Monday 18 December 2017

Battle-hardened Limerick finally looking comfortable in own skin

New philosophy has revitalised the team after last year's agony, says Dermot Crowe

Limerick march before the 2014 Munster SHC final
Limerick march before the 2014 Munster SHC final

Dermot Crowe

After they lost last year's All-Ireland semi-final to Clare, the Limerick hurlers took a bus to a hotel in Portmarnock where they had a dinner reservation. They deliberately chose a coastal location with the intention of having a recovery session in the sea in preparation for the final. They had the meal as arranged. The swim wasn't necessary.

Semi-finals are hell to lose but the pain must be endured. The journey out of Croke Park for Limerick last August was a miserable one. Before they could leave two of their players had to be drug-tested which delayed departure. The bus journey home from Portmarnock paused in Portlaoise where those on the Tipperary side of Limerick, and elsewhere, went their separate ways.

They return today for another All-Ireland semi-final shot but much has changed. They have undergone two management transitions and none of the mania which swept the county after winning last year's Munster title has resurfaced. The fanatical crowd scenes when they overcame Cork in the final provided one of the liberating images of a season which blew the championship race wide open. When the semi-final arrived, Limerick followers outnumbered the Clare following three-to-one. Protecting players from those levels of hysteria is virtually impossible.

"We had worked hard all year, you think you are in the right place and things have gone relatively well," said their coach at the time, Donach O'Donnell. "And Kilkenny were out of the championship. Tipperary were out of the championship, we had beaten Tipp, and we had beaten Cork and that was in the back of your mind. This time last year we didn't have any fear of anyone. It was there for us, a huge opportunity."

Instead, O'Donnell left them at Portlaoise and the season had ended in a colossal anti-climax. "It was kind of a sad ending to the year really because there was no real final point." The following month he was gone, along with John Allen, who announced he would not be seeking an extension of his two-year term. When they saw Clare go on to win a thrilling final replay, the hurt deepened. O'Donnell admits it was hard to watch.

Whatever about the Limerick players, who O'Donnell describes as extremely dedicated and committed ("if anything we had to hold some of them back because we feared they were doing too much"), there is little doubt that the followers were supremely confident of defeating Clare. The form their neighbours showed the following month against Cork and in spells in the Limerick game was not there in abundance against Wexford and Galway in the two preceding rounds. They tiptoed quietly through the qualifiers. Limerick arrived with a noisy orchestra after winning Munster for the first time in 17 years.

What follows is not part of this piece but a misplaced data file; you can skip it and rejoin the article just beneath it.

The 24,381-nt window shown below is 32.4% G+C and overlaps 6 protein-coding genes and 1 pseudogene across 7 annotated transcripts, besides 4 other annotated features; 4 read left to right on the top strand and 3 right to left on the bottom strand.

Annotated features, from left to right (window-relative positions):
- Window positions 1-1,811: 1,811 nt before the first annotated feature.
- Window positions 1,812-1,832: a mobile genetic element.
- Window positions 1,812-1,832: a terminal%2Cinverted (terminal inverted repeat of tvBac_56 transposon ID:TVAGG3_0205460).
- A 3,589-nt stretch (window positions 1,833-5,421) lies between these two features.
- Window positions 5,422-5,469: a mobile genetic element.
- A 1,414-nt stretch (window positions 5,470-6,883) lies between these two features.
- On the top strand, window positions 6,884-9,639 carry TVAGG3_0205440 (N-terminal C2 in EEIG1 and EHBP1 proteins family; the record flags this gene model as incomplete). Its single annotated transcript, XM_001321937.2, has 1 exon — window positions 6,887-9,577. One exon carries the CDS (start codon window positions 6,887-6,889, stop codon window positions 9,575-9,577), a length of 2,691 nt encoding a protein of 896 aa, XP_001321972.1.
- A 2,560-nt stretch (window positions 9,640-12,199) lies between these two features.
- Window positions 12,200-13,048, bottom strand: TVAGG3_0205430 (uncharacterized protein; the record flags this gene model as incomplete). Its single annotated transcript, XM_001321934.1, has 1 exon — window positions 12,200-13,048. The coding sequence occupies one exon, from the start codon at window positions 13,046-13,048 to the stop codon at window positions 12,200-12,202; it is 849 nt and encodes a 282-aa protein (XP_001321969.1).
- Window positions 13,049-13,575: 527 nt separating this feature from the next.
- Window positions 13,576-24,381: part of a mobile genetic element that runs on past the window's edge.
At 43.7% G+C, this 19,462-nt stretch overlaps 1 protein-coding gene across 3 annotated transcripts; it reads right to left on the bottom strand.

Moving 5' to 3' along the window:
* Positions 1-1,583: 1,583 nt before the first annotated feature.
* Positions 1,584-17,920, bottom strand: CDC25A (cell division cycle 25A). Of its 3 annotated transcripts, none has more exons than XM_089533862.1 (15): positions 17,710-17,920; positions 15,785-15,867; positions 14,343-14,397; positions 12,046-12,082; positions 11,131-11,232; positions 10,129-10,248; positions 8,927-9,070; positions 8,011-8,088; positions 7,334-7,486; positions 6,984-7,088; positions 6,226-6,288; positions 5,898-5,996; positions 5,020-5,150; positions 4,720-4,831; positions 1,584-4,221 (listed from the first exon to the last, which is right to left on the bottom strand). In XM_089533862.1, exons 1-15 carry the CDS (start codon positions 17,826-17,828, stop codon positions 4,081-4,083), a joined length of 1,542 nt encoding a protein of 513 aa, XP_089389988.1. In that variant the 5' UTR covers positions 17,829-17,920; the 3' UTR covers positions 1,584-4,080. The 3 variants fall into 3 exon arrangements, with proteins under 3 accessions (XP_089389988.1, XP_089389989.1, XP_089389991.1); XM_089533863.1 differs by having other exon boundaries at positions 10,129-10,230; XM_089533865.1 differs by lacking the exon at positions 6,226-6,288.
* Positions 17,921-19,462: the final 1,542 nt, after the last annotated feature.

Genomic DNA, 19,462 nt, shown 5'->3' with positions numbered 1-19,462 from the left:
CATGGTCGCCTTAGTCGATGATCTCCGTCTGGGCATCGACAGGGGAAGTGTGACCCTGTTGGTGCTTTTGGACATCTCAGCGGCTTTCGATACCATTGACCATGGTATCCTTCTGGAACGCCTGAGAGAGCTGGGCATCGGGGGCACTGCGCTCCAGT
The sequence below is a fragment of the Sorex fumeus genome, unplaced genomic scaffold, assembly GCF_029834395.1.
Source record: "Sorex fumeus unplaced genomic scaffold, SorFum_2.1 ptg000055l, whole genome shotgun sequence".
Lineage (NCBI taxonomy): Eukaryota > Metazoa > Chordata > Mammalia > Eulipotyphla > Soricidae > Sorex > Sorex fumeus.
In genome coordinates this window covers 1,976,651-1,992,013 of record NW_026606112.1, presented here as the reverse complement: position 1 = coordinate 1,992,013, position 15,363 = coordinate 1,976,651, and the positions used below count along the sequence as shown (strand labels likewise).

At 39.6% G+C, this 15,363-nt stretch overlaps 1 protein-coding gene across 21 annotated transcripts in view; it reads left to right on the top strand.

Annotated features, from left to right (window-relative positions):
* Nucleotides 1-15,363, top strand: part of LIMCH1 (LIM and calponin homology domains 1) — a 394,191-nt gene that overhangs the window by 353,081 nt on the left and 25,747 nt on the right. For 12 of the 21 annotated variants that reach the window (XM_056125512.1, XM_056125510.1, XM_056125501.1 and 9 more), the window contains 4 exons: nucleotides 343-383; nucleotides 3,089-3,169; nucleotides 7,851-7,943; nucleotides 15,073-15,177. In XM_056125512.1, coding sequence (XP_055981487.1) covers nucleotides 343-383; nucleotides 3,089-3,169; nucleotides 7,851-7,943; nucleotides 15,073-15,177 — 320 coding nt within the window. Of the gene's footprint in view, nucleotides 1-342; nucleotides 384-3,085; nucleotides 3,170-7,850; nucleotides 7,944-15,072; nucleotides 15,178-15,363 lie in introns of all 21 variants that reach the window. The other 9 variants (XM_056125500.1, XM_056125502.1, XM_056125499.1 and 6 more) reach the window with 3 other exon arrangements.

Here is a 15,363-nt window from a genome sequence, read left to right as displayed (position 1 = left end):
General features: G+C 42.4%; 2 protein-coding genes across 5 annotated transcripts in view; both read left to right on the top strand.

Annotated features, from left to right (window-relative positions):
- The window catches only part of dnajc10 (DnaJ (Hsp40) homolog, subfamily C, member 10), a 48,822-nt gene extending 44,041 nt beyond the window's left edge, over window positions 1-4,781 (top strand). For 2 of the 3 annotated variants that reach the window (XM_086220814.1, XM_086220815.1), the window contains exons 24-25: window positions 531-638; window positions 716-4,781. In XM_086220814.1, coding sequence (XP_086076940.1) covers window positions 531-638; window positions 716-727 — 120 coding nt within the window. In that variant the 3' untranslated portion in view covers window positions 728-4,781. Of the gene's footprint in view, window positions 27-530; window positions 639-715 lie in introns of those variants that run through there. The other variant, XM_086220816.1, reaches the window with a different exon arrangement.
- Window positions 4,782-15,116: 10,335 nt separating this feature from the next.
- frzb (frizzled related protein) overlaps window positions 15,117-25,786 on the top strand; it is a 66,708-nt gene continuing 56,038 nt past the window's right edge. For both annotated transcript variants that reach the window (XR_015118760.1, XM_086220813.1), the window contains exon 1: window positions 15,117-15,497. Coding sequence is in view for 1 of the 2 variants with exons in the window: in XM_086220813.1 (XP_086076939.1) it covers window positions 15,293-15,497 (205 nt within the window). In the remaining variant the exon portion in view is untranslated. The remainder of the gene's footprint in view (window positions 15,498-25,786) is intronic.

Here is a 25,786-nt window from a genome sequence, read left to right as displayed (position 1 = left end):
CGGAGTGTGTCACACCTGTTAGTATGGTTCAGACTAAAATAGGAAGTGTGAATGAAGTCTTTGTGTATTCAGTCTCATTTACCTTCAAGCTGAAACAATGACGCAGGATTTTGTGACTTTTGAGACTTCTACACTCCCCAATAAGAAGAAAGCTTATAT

Last week a press conference ahead of today's semi-final with Kilkenny wasn't attended by a single player, just the manager TJ Ryan (pictured) and coach Paul Beary. Even in these days of severely rationed feeds at media events like this, not putting a player forward is unusually cautious. But it is a sign of Limerick's distrust of attention and of the lessons learned from the past. They face Kilkenny as outsiders and with none of the inflated public expectation levels of last year. They are happy to keep it that way.

"I suppose a lot of it comes down to experience," says O'Donnell. "For a lot of them it was their first time playing a game like that in Croke Park. We were after coming off the high of winning the Munster Championship and it took us a while to refocus. Every night down in training there were crowds. It was very hard to get the team focused again."

And on the day Limerick seemed cursed. Seánie Tobin picked up an injury and Conor Allis, their first sub, an infection. Allis came on but had to go off again. Seamus Hickey, a key part of their game plan, went down with a serious injuryw. Declan Hannon had a cruel experience on frees. Shane Dowling fresh-aired a sideline. Clare, who in the final scored goals for fun, scored only one and that was a scrambled effort, yet a critical score which drove a wedge between the teams.